9 April 2010
Spiritual and ecological activist Satish Kumar insists that becoming a pilgrim and walking with gratitude and a sense of wonder is a starting point in the transformational journey of life.
Walking in nature is a key to appreciating the interconnectedness of all life forms on Gaia Earth, according to the 73-year-old champion of the green movement, well known editor of Resurgence magazine, narrator of BBC2’s Earth Pilgrim programme and a Fellow of the Findhorn Foundation.
“Transformation is a way of life”, he told the Inspired Action conference, using the birth of the Findhorn Community as a vivid illustration of how the pioneering ecovillage was born out of the actions of three people who set up home in a caravan nearly half a century ago.
His own transformation was no less dramatic – also beginning in 1962 – when he and a friend were sipping coffee in a Bangalore café and read that elderly philosopher and Nobel laureate Bertrand Russell had been arrested in an anti-nuclear demonstration in London.
“Here is a man of 90 committing civil disobedience and going to jail. What are we doing?” the two young Indian men asked themselves.
What followed was a remarkable feat of courage, endurance and faith as they undertook a 8,000 mile peace pilgrimage from New Delhi through deserts, mountains, storms and snow to Moscow, Paris, London and Washington – and did so without money or provisions on the recommendation of their guru.
During their two-and-a-half year quest to deliver packets of ‘peace tea’ to the leaders of the four nuclear powers of the day, they also experienced the generosity of the human spirit as people everywhere opened their hearts and their homes to these extraordinary pilgrims.
A friend seeing them off at the India border with Pakistan, at a time when there was bitter conflict between the two countries, offered them food parcels to take with into ‘enemy’ terrain. They refused, arguing that they weren’t packets of food but “packets of mistrust”, showing a lack of faith in the people they’d meet along the way. Their first miracle happened minutes later when, crossing the border, they were immediately welcomed by a Pakistani who’d heard of their pilgrimage and been inspired to await their arrival.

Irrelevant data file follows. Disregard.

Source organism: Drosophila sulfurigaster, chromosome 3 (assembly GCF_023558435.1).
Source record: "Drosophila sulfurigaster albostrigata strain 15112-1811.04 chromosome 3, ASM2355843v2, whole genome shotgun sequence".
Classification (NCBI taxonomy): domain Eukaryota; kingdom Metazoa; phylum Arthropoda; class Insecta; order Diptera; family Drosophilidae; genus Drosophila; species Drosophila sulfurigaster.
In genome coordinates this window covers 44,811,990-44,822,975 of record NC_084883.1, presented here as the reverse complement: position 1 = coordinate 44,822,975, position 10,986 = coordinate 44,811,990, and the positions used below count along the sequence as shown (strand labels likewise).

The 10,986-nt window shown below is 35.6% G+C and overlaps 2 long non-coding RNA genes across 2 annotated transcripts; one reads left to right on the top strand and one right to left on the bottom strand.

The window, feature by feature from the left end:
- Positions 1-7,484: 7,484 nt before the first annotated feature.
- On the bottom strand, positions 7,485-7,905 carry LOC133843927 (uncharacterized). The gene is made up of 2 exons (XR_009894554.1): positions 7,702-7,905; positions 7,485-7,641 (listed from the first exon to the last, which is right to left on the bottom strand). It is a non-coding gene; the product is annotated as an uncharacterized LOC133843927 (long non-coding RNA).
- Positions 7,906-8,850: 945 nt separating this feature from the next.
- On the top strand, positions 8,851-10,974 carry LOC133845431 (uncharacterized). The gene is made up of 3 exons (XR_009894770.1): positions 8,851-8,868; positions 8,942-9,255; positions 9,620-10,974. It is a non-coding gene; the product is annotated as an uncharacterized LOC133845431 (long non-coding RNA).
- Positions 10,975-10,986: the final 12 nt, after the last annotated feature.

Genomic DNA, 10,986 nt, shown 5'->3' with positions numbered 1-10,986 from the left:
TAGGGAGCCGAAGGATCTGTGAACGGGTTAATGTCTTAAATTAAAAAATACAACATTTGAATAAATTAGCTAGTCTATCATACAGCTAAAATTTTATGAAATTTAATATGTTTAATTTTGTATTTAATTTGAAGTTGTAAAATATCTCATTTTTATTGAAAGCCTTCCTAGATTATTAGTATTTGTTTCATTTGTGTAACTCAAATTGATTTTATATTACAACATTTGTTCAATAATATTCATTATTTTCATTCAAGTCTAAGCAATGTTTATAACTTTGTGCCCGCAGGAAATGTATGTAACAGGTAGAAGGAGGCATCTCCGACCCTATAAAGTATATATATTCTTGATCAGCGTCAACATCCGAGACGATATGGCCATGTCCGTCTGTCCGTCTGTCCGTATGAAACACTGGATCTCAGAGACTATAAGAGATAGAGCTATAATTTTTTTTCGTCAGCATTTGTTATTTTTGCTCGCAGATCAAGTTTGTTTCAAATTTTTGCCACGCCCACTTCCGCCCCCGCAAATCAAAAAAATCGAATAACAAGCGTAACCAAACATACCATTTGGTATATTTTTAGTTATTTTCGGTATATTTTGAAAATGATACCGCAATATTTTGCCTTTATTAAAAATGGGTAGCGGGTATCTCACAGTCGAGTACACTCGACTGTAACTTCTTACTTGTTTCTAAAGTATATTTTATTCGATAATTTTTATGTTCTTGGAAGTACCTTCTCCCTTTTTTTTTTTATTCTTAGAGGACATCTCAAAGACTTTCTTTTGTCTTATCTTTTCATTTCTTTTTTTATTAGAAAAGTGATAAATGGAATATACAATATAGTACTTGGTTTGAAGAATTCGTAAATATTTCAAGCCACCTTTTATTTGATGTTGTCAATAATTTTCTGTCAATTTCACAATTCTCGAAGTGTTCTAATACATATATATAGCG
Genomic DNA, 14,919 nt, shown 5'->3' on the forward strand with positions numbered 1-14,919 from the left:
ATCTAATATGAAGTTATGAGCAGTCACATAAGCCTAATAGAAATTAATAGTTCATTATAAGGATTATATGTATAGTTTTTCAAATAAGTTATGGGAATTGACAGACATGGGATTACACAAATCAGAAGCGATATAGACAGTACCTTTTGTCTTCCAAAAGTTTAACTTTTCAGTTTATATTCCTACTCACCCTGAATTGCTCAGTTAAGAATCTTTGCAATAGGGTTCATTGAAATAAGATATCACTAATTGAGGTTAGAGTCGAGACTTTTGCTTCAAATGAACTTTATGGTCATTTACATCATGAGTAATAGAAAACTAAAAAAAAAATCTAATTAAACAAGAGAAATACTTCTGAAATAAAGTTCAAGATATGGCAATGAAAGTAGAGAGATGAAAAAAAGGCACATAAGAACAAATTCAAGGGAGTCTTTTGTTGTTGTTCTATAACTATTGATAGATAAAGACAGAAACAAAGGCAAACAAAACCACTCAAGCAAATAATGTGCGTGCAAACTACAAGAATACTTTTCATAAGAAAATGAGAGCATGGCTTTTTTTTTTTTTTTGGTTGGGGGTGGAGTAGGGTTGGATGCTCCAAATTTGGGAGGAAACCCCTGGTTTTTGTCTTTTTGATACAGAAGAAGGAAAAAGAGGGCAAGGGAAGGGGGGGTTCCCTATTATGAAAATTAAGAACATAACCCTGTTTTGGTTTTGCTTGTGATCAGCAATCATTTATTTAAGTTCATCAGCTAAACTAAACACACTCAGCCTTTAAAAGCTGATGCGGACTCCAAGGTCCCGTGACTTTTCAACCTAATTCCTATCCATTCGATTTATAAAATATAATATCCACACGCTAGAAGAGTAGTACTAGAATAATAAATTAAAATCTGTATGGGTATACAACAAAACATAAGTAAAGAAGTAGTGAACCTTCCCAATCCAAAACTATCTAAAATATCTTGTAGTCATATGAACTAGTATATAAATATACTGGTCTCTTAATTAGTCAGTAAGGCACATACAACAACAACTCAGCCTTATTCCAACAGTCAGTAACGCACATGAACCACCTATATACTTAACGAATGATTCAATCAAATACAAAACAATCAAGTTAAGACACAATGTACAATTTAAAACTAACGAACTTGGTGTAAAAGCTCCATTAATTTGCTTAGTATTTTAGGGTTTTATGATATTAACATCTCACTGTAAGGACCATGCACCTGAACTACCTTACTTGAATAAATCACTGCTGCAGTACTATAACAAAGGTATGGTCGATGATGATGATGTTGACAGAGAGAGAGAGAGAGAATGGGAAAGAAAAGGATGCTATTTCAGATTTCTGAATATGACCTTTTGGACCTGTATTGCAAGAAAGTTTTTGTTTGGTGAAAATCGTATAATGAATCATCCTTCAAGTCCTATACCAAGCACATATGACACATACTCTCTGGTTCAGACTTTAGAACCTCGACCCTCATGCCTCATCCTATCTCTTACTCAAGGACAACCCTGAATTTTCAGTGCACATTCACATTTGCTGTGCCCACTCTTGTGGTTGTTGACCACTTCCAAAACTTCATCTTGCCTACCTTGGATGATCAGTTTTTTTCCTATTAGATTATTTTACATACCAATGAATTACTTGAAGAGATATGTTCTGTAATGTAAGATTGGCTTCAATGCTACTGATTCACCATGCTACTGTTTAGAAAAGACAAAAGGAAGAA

It was important not to see themselves as Jain monks, Indians, Hindus or even followers of Gandhi, but simply as human beings meeting other human beings.
Satish said it was vital to move away from small, ego-driven perceptions of individuals as separate from each other and the Earth, instead developing a global and cosmic consciousness. “We need to think like a mountain, or a planet, and see the interconnectedness of all life; with our home as the vast universe.” Examining issues like global warming and looming environmental catastrophes, he said these were symptoms and consequences of humanity’s narrow separatist and ego-based perceptions. “We have confused money with the real wealth of forests, rivers, communities and relationships. If you want transformation it is about embracing spirituality in every moment of your thoughts, words and actions.
“Great things can happen with small actions” he said, quoting the example of African American activist Rosa Parks who became known as the mother of the modern civil rights movement after she had refused to give up her seat on a bus to a white passenger in 1955. Her actions inspired Martin Luther King Jr who might not have lived to see his dreams become reality, but just over 40 years after his death President Barack Obama was installed in the White House.
“We need humour and humility” he added.